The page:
Surveys by Publications:
Footwear Insight Textile Insight Outdoor Insight

Do you think the brand’s in-store packaging should mirror their strategies?

“The package is the first thing that you see. It can determine who and how many people purchase it. The packaging defines the product. If the product is eco-friendly, and that is something the brand represents, the packaging should be as well.” Female 36

“Yes, because it would counter-productive to show sustainability wrapped in plastic.” Female 48

“Yes. How will consumers know about the sustainability strategies if the packaging doesn’t reflect it?” Male 27

“Yes. No matter how eco friendly a brand claims to be I will not purchase the item if their packaging is made of plastic.” Female 30

“Yes, packaging should be hemp or biodegradable. Packaging is massively wasteful and builds up.” Male 27

“I absolutely believe that a brand’s packaging should mirror their strategies, because otherwise it would be hypocritical.” Female 22

“Packaging is nuts. I am blown away with how much crap is created to sell clothing and other goods. In-store is far less of a problem than online.” Male 35

“It bugs me when an ‘eco-friendly’ product is totally overpackaged. It seems hypocritical.” Female 28“Packaging is often super-wasteful. Companies should take this into consideration.” Female 40

“Yes, I like packaging that can be recycled, reused, or used on its own as a product.” Female 33

“How about eliminating packaging, and convince me of the dedication to sustainability. It’s ironic when ‘eco-friendliness’ is printed on single-use plastic packaging.” Female 38

“Yes. If they are trying to provide sustainable products, their packaging should reflect that and should not go outside those boundaries.” Male 38


How important is a “Made In America” product label in your decision making process?


“I prefer to buy American but knowing that many products are sourced elsewhere and only assembled in the US has decreased my interest in shopping this way.” Male / 30

“Love to support local companies, but not a decisive factor in my decision-making.” Male / 28

“If it is comparably priced to a product that isn’t made in USA, I’ll pick the one made in USA.”
Female / 36

“While Made in America is nice to know, price is also important.” Female / 37

“More importantly would be what state it is made in. Made in America feels quite general.” Male / 27

“It is more important when purchasing items online. If I can determine quality (and fit) for a product in a brick-and-mortar store, where it is made does not matter.” Female / 45

“The assumption is a USA made product will be quality but that does not always hold true.” Male / 28

“As long as the company treats their employees fair, it doesn’t matter what country it comes from.” Female / 30

“I generally do not think about where a product is made before grabbing it, but if I happen to notice two products side-by-side and one clearly states that it’s made in the USA, I’ll get that one, depending on the price difference.” Male / 27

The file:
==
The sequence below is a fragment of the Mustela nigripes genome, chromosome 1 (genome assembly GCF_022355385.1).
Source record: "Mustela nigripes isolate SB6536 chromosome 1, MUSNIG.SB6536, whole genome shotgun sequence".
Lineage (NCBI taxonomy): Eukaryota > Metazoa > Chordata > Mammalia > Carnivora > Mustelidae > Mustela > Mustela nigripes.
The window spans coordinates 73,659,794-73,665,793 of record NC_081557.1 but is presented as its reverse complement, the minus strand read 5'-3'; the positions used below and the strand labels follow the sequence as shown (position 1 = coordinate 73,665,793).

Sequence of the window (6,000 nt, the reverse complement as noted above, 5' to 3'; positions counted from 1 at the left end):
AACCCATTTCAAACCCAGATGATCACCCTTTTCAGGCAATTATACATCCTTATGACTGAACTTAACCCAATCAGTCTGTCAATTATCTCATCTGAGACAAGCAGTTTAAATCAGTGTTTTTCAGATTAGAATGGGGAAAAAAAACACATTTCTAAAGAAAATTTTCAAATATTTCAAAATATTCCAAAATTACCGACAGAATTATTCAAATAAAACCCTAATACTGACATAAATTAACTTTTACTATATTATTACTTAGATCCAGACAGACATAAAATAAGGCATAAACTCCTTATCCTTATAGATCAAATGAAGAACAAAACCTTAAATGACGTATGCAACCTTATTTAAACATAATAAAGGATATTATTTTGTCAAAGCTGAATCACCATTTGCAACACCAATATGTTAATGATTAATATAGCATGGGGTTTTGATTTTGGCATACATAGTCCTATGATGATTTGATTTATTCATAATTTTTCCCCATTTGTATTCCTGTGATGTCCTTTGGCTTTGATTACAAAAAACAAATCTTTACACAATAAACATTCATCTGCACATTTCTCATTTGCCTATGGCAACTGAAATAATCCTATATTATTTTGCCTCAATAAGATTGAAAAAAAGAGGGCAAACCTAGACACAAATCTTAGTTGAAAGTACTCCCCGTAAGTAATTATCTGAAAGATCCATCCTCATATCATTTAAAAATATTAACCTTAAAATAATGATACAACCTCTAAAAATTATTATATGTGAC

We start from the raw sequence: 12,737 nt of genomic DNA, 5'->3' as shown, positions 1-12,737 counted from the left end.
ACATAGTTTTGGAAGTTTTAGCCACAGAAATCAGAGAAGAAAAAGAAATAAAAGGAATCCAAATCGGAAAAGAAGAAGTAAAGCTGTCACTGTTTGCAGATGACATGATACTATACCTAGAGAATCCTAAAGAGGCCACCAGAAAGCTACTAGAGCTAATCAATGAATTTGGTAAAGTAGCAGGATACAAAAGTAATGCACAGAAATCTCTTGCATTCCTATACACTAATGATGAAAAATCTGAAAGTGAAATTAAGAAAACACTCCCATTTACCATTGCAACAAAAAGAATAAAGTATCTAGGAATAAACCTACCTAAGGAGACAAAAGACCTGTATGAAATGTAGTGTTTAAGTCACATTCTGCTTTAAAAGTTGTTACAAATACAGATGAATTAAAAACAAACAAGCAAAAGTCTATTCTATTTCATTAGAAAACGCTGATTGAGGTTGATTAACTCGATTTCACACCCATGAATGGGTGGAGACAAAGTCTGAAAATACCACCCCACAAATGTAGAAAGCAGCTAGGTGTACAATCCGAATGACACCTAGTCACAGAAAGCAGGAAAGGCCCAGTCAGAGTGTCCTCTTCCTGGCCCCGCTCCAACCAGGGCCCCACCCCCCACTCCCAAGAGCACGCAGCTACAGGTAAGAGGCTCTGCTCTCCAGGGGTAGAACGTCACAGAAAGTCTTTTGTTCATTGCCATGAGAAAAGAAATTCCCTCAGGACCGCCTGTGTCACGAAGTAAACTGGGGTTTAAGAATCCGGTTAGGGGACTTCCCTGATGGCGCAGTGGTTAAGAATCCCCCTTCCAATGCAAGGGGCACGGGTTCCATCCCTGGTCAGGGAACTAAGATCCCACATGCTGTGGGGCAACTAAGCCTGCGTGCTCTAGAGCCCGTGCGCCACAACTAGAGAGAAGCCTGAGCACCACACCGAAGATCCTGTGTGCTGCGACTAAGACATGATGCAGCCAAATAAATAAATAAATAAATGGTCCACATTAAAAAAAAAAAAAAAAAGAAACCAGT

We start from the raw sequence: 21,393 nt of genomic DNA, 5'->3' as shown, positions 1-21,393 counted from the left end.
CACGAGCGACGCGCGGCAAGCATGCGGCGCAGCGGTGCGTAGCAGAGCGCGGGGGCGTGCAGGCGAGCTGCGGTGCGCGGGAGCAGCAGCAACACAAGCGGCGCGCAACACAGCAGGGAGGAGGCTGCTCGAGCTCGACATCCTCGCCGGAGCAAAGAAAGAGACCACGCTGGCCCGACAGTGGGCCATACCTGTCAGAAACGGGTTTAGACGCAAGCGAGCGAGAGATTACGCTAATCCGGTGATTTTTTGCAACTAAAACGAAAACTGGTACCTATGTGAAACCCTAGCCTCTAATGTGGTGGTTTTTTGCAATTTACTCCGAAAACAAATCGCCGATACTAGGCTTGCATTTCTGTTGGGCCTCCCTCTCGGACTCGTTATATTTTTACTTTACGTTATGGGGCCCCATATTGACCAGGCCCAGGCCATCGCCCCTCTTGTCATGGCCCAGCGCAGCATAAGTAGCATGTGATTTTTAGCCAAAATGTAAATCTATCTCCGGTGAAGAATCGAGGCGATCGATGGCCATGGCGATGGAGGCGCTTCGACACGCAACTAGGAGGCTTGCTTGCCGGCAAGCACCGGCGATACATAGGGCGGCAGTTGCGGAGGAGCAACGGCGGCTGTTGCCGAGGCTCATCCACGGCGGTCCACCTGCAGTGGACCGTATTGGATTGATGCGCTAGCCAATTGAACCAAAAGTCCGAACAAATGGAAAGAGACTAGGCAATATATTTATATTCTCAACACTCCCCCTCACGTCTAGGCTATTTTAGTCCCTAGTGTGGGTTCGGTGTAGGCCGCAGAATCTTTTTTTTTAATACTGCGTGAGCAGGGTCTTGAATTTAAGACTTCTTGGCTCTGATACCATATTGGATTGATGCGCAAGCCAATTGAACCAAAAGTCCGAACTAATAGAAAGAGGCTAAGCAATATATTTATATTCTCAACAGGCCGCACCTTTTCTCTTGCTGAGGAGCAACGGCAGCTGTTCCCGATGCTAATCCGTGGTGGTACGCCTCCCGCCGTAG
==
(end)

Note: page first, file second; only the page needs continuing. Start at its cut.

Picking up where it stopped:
“I prefer Made in America to help our own economy grow and because I believe our quality is second to none.” Male / 31

“It will be the decider between two similar items.” Male / 18

Because we make a good quality products Female / 39

“I enjoy most when a product is made here in the U.S. We have all the resources and talent.” Male / 38

“Giving back to American is very important to me.” Female / 38


“There is no clear benefit to ‘Made in America’where product quality is concerned, and price is usually higher regardless.” Male / 32

“I’m more concerned about the brand than where it’s made.” Female / 37

“Things made in America are usually more expensive and not always better quality.” Female / 29

“Great quality products are made [all over] the world. I would love to keep the money in the American economy because I live here but it would not affect my decision to purchase a product.” Male / 31


Do you relate the concern about plastics to your wardrobe products made with polyester?

YES / 34%

“I recently washed a sweater then dried it by mistake. The way it feels and ‘sounds’ makes me wonder what it really is!” Female / 49

“Natural items sound better.” Female / 56

“I do know this is a bi-product, but its synthetic nature outweighs the plastic concern.” Male / 38

“I worry about toxins in all areas of the environment, including my clothes!” Female / 48

“I try and limit plastics both in my housewares and my clothing (like polyester) as they can harm sea-life.” Male / 31

NO / 66%

“I’ve never thought of this before. I think I should.” Female / 41

“I had not considered that before, but it’s a good point that probably gets overlooked due to water bottles and grocery bags getting most of the press.” Male / 30

“I hadn’t thought about clothing being part of the growing plastic accumulation on our planet.” Male / 41

“I haven’t yet, however after reading this question I will be.” Female / 38

“I never really thought about plastic being in polyester. That’s a really great question.” Male / 29

“I’ve never really thought about that to be honest since polyester is so ingrained in the outdoor community.  This is something I’m going to have to research more.” Male / 42